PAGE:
Sir as you formerly requested to have a more particular description of the gravel bank,—the boulders therin &c I have inclosed it.— I had a thought of adding a part of that to the former, but withheld it, thinking it might contain too much theory.

The surface of the Quarry-hill is so much weathered that no scratching remains upon it. However the greywacke upon the flank of the hills bear evident markings &c where the rock is strong.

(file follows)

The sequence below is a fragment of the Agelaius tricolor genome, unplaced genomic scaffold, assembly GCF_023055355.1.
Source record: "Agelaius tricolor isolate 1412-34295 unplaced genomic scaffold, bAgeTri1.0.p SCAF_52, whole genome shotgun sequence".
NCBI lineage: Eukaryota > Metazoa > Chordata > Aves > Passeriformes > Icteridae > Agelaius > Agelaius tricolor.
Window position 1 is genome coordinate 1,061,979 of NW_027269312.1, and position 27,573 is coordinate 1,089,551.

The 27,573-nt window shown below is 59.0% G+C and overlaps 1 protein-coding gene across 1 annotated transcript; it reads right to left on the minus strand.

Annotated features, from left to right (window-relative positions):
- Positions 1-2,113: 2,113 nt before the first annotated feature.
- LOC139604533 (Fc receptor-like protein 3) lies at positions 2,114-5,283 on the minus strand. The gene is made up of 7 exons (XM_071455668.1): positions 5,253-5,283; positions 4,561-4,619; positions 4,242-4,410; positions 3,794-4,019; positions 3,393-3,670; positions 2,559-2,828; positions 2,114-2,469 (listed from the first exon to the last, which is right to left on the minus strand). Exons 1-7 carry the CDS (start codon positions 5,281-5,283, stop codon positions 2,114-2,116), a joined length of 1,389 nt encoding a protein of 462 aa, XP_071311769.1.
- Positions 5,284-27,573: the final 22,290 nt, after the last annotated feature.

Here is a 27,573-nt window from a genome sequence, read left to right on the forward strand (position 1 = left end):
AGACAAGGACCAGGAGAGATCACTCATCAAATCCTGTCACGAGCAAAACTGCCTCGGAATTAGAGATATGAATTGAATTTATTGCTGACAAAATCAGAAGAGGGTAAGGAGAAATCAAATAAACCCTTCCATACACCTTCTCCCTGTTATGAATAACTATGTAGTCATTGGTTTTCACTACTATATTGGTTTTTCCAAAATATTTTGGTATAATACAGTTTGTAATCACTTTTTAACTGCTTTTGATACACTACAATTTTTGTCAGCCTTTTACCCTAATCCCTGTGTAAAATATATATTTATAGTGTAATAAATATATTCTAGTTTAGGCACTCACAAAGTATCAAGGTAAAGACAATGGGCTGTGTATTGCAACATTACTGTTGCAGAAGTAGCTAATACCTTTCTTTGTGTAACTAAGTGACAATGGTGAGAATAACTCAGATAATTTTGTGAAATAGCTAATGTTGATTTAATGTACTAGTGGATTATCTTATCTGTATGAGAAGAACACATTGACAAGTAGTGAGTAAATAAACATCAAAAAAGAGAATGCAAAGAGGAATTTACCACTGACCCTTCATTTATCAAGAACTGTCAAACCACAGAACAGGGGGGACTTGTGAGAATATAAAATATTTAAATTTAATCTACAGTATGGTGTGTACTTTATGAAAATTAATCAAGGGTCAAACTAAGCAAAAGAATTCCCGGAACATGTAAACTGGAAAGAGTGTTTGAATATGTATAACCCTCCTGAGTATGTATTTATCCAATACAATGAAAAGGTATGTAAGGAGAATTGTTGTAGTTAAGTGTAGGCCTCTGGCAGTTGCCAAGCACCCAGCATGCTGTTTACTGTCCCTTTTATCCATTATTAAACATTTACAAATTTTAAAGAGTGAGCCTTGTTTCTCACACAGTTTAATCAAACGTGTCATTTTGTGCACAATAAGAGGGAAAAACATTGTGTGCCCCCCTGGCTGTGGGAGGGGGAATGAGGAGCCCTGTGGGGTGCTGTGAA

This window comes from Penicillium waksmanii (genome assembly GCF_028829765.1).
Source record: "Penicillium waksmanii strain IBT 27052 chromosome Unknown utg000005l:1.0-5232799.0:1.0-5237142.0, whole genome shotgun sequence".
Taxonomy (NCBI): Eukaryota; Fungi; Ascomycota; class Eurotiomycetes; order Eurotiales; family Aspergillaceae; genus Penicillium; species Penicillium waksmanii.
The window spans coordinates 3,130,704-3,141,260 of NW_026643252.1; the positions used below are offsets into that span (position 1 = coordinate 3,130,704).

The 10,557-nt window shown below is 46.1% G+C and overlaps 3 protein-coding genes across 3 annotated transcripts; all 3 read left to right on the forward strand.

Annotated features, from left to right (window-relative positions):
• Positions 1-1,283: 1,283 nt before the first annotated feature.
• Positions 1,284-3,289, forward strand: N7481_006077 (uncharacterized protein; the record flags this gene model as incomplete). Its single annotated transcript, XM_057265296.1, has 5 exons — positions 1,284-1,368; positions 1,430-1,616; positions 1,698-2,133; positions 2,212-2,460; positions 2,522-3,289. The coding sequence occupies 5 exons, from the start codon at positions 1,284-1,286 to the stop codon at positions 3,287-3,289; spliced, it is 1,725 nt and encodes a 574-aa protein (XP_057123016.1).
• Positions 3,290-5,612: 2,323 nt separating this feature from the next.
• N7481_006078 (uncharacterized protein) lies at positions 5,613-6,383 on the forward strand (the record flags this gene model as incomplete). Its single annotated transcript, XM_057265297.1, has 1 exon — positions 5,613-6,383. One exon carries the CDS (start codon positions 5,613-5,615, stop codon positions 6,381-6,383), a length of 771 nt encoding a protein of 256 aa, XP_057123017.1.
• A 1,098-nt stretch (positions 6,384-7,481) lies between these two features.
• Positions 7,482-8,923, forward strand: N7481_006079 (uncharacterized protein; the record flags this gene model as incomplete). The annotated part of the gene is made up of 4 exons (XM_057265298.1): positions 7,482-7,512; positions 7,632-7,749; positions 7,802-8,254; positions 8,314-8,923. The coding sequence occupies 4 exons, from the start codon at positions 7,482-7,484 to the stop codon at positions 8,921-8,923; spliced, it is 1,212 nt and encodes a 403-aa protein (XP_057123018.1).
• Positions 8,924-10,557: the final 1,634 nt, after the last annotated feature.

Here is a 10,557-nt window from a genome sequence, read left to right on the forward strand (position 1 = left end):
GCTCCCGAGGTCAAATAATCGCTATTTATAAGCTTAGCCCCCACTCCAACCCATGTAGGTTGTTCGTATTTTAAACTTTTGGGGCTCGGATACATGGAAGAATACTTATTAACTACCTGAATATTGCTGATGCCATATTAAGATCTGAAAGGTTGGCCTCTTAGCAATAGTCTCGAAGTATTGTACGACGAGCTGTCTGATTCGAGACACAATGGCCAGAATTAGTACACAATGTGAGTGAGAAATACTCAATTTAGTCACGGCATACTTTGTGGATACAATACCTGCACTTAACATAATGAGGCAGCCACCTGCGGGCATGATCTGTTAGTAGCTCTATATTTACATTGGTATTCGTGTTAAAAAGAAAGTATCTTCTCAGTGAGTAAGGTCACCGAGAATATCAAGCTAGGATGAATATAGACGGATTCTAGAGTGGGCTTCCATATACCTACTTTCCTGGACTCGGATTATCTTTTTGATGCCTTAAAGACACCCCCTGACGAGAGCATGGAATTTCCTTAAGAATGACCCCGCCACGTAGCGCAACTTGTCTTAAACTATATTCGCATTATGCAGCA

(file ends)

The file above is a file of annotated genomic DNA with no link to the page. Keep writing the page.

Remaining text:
I am much obliged for the trouble you have taken in this concern. If it is at all advisable to publish any notice of this, I cannot think of you being at the trouble of copying it for me, previous to publication.—

I am | Sir | Your Much Obliged | and very | Humble Servant | William Kemp Charles Darwin | Esqre